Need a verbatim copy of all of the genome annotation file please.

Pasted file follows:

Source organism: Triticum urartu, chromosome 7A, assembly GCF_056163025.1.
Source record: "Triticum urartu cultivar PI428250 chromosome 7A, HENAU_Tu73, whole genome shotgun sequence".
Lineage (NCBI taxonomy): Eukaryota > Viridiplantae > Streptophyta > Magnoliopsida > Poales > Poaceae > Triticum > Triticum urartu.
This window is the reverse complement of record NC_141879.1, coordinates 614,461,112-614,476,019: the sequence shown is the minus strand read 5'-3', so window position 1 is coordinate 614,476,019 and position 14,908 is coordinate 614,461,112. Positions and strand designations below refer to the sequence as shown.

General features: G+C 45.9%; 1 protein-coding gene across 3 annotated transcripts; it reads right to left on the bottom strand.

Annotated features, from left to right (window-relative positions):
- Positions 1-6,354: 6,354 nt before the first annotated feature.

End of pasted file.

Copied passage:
Source organism: Triticum urartu, chromosome 7A, assembly GCF_056163025.1.
Source record: "Triticum urartu cultivar PI428250 chromosome 7A, HENAU_Tu73, whole genome shotgun sequence".
Lineage (NCBI taxonomy): Eukaryota > Viridiplantae > Streptophyta > Magnoliopsida > Poales > Poaceae > Triticum > Triticum urartu.
This window is the reverse complement of record NC_141879.1, coordinates 614,461,112-614,476,019: the sequence shown is the minus strand read 5'-3', so window position 1 is coordinate 614,476,019 and position 14,908 is coordinate 614,461,112. Positions and strand designations below refer to the sequence as shown.

General features: G+C 45.9%; 1 protein-coding gene across 3 annotated transcripts; it reads right to left on the bottom strand.

Annotated features, from left to right (window-relative positions):
- Positions 1-6,354: 6,354 nt before the first annotated feature.